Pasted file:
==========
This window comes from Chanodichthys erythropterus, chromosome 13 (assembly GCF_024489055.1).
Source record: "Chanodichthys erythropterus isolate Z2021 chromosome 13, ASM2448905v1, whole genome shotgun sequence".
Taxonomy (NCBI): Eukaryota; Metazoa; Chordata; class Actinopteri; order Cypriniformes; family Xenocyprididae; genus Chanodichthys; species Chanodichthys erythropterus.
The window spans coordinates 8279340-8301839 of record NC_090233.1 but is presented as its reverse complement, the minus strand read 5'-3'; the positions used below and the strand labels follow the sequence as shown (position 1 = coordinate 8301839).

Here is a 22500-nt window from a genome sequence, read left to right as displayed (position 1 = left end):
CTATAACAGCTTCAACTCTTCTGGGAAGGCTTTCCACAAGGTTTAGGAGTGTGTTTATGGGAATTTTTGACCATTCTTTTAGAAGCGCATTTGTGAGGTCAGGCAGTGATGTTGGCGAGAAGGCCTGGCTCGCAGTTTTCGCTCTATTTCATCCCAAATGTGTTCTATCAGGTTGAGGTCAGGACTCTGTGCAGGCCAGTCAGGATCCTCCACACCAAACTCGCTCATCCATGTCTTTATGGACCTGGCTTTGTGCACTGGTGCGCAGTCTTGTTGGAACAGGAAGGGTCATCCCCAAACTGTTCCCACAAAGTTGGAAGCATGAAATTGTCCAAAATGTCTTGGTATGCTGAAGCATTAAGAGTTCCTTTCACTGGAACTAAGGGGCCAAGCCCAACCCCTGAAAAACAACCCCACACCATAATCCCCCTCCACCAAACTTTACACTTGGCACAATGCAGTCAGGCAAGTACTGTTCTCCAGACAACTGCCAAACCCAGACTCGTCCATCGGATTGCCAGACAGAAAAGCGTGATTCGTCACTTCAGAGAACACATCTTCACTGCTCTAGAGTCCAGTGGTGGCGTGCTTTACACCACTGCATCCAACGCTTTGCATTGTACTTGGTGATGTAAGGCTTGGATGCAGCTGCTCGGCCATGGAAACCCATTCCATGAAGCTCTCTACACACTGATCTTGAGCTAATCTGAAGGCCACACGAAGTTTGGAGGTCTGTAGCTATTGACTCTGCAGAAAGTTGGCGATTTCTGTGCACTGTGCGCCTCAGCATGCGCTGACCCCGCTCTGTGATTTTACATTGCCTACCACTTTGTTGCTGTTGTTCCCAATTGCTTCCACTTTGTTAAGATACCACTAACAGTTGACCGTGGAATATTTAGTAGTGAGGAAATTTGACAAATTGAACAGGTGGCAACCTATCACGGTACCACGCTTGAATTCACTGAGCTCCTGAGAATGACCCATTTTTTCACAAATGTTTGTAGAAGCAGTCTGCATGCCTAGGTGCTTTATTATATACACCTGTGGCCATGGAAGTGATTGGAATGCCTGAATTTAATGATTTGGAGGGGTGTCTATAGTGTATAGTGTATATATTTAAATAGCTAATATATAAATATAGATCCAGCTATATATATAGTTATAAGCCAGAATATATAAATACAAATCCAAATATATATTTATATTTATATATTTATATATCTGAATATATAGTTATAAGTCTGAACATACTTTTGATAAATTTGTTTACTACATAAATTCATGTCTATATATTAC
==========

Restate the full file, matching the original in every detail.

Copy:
This window comes from Chanodichthys erythropterus, chromosome 13 (assembly GCF_024489055.1).
Source record: "Chanodichthys erythropterus isolate Z2021 chromosome 13, ASM2448905v1, whole genome shotgun sequence".
Taxonomy (NCBI): Eukaryota; Metazoa; Chordata; class Actinopteri; order Cypriniformes; family Xenocyprididae; genus Chanodichthys; species Chanodichthys erythropterus.
The window spans coordinates 8279340-8301839 of record NC_090233.1 but is presented as its reverse complement, the minus strand read 5'-3'; the positions used below and the strand labels follow the sequence as shown (position 1 = coordinate 8301839).

Here is a 22500-nt window from a genome sequence, read left to right as displayed (position 1 = left end):
CTATAACAGCTTCAACTCTTCTGGGAAGGCTTTCCACAAGGTTTAGGAGTGTGTTTATGGGAATTTTTGACCATTCTTTTAGAAGCGCATTTGTGAGGTCAGGCAGTGATGTTGGCGAGAAGGCCTGGCTCGCAGTTTTCGCTCTATTTCATCCCAAATGTGTTCTATCAGGTTGAGGTCAGGACTCTGTGCAGGCCAGTCAGGATCCTCCACACCAAACTCGCTCATCCATGTCTTTATGGACCTGGCTTTGTGCACTGGTGCGCAGTCTTGTTGGAACAGGAAGGGTCATCCCCAAACTGTTCCCACAAAGTTGGAAGCATGAAATTGTCCAAAATGTCTTGGTATGCTGAAGCATTAAGAGTTCCTTTCACTGGAACTAAGGGGCCAAGCCCAACCCCTGAAAAACAACCCCACACCATAATCCCCCTCCACCAAACTTTACACTTGGCACAATGCAGTCAGGCAAGTACTGTTCTCCAGACAACTGCCAAACCCAGACTCGTCCATCGGATTGCCAGACAGAAAAGCGTGATTCGTCACTTCAGAGAACACATCTTCACTGCTCTAGAGTCCAGTGGTGGCGTGCTTTACACCACTGCATCCAACGCTTTGCATTGTACTTGGTGATGTAAGGCTTGGATGCAGCTGCTCGGCCATGGAAACCCATTCCATGAAGCTCTCTACACACTGATCTTGAGCTAATCTGAAGGCCACACGAAGTTTGGAGGTCTGTAGCTATTGACTCTGCAGAAAGTTGGCGATTTCTGTGCACTGTGCGCCTCAGCATGCGCTGACCCCGCTCTGTGATTTTACATTGCCTACCACTTTGTTGCTGTTGTTCCCAATTGCTTCCACTTTGTTAAGATACCACTAACAGTTGACCGTGGAATATTTAGTAGTGAGGAAATTTGACAAATTGAACAGGTGGCAACCTATCACGGTACCACGCTTGAATTCACTGAGCTCCTGAGAATGACCCATTTTTTCACAAATGTTTGTAGAAGCAGTCTGCATGCCTAGGTGCTTTATTATATACACCTGTGGCCATGGAAGTGATTGGAATGCCTGAATTTAATGATTTGGAGGGGTGTCTATAGTGTATAGTGTATATATTTAAATAGCTAATATATAAATATAGATCCAGCTATATATATAGTTATAAGCCAGAATATATAAATACAAATCCAAATATATATTTATATTTATATATTTATATATCTGAATATATAGTTATAAGTCTGAACATACTTTTGATAAATTTGTTTACTACATAAATTCATGTCTATATATTAC